It lives up to the name from the moment you arrive on the monorail or cross the lake on the ferryboat to Main Street, USA – a town street from more than 100 years ago leading to Cinderella’s castle. There’s lot to explore in Magic Kingdom with Adventureland, Wild West-style Frontierland where you must do Splash Mountain and runaway train coaster Big Thunder Mountain rides, Liberty Square set at the time of the Civil War, Fantasyland and Tomorrowland with its Space Mountain ride.

Walt Disney World Florida

We booked our package through Destinations Travel in Norwich (telephone 01603 630333) with a four-bedroom luxury villa with private pool at Davenport, a half-hour drive from Orlando International Airport and 20 minutes from the Disney theme parks, an eight-seater people-carrier and flights with Virgin.

Our seven-day Disney hopper tickets gave seven days unlimited admission over 14 days to the four theme parks and two water parks. For more information visit http://disneyworld.disney.go.com. For all things Disney visit www.disney.co.uk

Disney World is mighty popular and with so much to do, you need to plan your park itinerary before going on holiday. Once in the park check out rides with the longest queue times – it can be up to a couple of hours – and, if available, get a Fast Pass for that ride which allows you to come back at a specified time so avoiding the wait. You can get Fast Passes for only one ride at a time or one every hour.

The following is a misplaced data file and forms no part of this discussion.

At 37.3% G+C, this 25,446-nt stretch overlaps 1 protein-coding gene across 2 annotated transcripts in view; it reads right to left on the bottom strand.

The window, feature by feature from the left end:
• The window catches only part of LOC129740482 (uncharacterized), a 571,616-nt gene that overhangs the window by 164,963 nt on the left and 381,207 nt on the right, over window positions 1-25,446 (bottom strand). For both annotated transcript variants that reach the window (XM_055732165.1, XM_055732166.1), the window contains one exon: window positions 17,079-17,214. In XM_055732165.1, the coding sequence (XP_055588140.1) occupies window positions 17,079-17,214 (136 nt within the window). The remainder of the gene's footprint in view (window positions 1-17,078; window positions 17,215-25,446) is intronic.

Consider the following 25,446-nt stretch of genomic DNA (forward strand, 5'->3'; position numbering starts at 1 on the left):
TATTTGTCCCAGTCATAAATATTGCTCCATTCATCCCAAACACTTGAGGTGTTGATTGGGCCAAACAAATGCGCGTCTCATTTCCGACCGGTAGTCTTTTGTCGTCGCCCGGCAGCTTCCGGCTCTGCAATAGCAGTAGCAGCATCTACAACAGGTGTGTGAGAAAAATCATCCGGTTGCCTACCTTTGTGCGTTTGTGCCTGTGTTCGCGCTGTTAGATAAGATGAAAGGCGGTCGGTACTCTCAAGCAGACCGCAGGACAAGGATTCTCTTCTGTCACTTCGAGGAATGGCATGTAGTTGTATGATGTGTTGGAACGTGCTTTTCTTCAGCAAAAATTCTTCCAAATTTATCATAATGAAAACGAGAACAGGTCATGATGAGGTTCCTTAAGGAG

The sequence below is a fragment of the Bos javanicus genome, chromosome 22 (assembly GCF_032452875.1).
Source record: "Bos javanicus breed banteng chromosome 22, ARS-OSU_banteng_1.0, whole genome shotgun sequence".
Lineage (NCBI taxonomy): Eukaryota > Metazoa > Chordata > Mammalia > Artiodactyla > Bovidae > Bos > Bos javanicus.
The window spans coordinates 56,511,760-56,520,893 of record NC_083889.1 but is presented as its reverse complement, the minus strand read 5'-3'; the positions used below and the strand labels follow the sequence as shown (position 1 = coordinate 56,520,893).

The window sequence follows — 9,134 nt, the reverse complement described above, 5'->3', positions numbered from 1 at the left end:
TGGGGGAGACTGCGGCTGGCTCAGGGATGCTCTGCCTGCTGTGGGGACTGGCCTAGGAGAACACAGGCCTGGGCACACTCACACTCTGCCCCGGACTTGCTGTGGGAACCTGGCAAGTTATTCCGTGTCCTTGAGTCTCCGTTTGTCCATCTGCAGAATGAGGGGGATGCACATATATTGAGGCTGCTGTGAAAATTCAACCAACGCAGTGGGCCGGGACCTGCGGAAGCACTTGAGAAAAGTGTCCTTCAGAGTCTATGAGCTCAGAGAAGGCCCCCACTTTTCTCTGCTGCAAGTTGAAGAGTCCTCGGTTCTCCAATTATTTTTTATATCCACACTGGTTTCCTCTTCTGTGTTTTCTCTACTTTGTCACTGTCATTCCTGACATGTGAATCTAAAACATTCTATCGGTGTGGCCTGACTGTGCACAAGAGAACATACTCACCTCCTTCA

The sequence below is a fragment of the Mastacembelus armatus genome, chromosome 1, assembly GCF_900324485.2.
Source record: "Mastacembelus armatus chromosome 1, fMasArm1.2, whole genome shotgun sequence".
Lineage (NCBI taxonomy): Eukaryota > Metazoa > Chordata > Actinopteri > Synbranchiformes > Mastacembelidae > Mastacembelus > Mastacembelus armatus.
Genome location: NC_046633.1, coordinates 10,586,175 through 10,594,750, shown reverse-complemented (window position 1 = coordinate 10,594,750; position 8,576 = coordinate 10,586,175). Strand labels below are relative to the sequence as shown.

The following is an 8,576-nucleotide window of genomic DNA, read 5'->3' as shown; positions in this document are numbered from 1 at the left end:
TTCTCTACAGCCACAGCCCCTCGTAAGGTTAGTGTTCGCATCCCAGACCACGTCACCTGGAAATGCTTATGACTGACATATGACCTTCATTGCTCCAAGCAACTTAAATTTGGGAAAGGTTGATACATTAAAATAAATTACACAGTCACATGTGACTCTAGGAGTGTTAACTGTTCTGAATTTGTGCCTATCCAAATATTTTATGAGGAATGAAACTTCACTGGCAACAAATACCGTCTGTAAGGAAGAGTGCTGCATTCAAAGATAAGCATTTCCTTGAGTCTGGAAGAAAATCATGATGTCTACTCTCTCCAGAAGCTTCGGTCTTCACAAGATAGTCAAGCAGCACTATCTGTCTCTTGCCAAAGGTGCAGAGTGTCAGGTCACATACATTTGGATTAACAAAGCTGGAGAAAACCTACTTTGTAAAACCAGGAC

Some people swear by getting to the parks early when they first open and if your youngsters are early-risers go for it - by late morning the parks are very busy - and hit the popular attractions first.

It’s hot and humid so drink plenty. Buy a special cup at the start of the day and enjoy cut-price or free refills - it works out cheaper at the end of the day and is better than carrying your own heavy, luke-warm drinks.

Prepare for rain – most days we were there it rained in the afternoon or early evening. Usually it’s a short, sharp shower but it can be torrential - we had four inches in one day! So take a lightweight waterproof jacket - you can buy hooded Mickey Mouse ponchos there.

Guidebook – We used The Unofficial Guide to Walt Disney World 2011, published by John Wiley and Sons, price £14.99, packed with information and tips of how to see as much as possible by waiting and queuing as little as possible.